Preferred polymeric binders are polyvinylpyrrolidone, copolymers of N-vinylactams, in particular N-vinylpyrrolidone, and vinyl esters, copolymers of N-vinyllactams, in particular N-vinylpyrrolidone, with (meth)acrylic esters, poly(hydroxyalkyl acrylates), poly(hydroxyalkyl methacrylates), polyacrylates, polymethacrylates, alkylcelluloses and hydroxyalkylcelluloses, in particular hydroxypropylcellulose and hydroxypropylmethylcellulose.

Binders which are advantageous for use as plastic binder are those having a K value (method of H. Fikentscher, Cellulose-Chemie 13 (1932), pp. 58-64 and 71-74) in the range between 10 and 100, in particular between 20 and 80.

The polymeric binder must be convertible into a plastic state in the complete mixture of all the components in the range of from 50 to 160° C., preferably 60 to 130° C. The glass transition temperature of the mixture must therefore be below 180° C., preferably below 150° C. If necessary, it is reduced by conventional pharmacologically acceptable plasticizing auxiliaries. The amount of plasticizer does not exceed 30% of the total weight of binder and plasticizer in order to form storage-stable drug forms which show no cold flow. However, the mixture preferably contains no plasticizer.

Examples of such plasticizers are:

long-chain alcohols, ethylene glycol, propylene glycol, glycerol, trimethylolpropane, triethylene glycol, butanediols, pentanols such as pentaerythritol, hexanols, polyethylene glycols, polypropylene glycols, polyethylene/propylene glycols, silicones, aromatic carboxylic esters (e.g. dialkyl phthalates, trimellitic esters, benzoic esters, terephthalic esters) or aliphatic dicarboxylic esters (e.g. dialkyl adipates, sebacic esters, azelaic esters, citric and tartaric esters), fatty acid esters such as glycerol mono-, di- or triacetate or sodium diethyl sulfosuccinate. The concentration of plasticizer is generally from 0.5 to 15, preferably 0.5 to 5, % of the total weight of the mixture.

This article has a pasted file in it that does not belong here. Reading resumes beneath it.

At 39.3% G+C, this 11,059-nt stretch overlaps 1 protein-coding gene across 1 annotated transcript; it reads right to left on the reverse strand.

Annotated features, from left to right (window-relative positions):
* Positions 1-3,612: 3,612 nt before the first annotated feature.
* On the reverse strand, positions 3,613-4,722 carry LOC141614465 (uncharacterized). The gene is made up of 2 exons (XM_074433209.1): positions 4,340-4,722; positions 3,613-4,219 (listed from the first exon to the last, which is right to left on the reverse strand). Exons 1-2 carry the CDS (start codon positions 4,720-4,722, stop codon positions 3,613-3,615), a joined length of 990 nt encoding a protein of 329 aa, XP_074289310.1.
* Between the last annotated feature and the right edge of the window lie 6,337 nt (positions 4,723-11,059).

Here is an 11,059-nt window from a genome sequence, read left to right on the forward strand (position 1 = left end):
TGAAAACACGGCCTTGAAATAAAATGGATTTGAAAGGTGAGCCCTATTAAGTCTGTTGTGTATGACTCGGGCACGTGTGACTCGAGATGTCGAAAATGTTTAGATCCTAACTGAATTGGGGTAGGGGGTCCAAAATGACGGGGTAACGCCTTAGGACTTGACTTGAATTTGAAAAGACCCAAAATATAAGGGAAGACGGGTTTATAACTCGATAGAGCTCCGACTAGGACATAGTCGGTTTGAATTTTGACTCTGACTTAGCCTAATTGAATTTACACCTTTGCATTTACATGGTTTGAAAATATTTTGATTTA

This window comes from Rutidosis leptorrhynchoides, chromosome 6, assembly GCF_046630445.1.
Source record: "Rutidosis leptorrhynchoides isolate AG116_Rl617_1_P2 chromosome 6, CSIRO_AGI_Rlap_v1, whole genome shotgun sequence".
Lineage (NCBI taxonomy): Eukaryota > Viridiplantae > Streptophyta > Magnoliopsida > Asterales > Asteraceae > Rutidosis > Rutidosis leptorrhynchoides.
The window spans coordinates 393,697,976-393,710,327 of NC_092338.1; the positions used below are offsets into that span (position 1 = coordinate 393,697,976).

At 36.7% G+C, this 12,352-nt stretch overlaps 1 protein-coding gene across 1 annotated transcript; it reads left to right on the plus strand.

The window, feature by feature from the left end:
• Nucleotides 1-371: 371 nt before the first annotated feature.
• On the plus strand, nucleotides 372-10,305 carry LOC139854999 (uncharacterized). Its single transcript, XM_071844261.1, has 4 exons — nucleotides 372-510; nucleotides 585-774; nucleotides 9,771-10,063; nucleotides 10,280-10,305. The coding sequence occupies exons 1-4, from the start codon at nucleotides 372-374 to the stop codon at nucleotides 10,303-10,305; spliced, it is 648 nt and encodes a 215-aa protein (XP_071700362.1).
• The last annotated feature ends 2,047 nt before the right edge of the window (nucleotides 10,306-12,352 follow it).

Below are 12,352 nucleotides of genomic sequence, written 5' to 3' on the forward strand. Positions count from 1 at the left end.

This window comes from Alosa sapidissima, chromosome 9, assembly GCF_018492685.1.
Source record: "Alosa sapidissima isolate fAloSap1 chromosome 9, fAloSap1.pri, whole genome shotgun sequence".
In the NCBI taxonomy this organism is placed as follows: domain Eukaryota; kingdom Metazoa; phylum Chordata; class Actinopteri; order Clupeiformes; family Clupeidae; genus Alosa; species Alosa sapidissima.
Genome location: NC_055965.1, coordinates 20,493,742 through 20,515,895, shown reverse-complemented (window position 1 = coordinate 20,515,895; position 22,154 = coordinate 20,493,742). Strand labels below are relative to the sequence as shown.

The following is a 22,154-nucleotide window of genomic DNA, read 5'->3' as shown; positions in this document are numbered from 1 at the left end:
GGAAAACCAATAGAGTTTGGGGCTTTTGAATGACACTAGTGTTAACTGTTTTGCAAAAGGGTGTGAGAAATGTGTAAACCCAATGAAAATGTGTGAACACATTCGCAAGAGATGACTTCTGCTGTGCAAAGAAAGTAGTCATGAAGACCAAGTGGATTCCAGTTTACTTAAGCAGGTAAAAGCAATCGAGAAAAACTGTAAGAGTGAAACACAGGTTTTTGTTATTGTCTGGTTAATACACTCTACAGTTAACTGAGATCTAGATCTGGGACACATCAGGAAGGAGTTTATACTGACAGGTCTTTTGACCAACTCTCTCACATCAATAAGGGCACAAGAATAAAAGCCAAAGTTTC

Conventional pharmaceutical auxiliaries, whose total amount can be up to 100% of the weight of the polymer, are, for example,

extenders and bulking agents such as silicates or diatomaceous earth, magnesium oxide, aluminum oxide, titanium oxide, methylcellulose, sodium carboxymethylcellulose, talc, sucrose, lactose, cereal or corn starch, potato flour, polyvinyl alcohol, in particular in a concentration of from 0.02 to 50, preferably 0.20 to 20, % of the total weight of the mixture;

lubricants and release agents such as magnesium, aluminum and calcium stearates, talc and silicones, and animal or vegetable fats, especially in hydrogenated form and those which are solid at room temperature. These fats preferably have a melting point of 50° C. or above. Triglycerides of C12, C14, C16 and C18 fatty acids are preferred. It is also possible to use waxes such as carnauba wax. These fats and waxes may be admixed advantageously alone or together with mono- and/or diglycerides or phosphatides, especially lecithin. The mono- and diglycerides are preferably derived from the abovementioned fatty acid types. The total amount of lubricants and release agents is preferably 0.1 to 5% of the total weight of the composition for each layer;

flow regulators, e.g. Aerosil, in an amount of from 0.1 to 5% of the total weight of the mixture;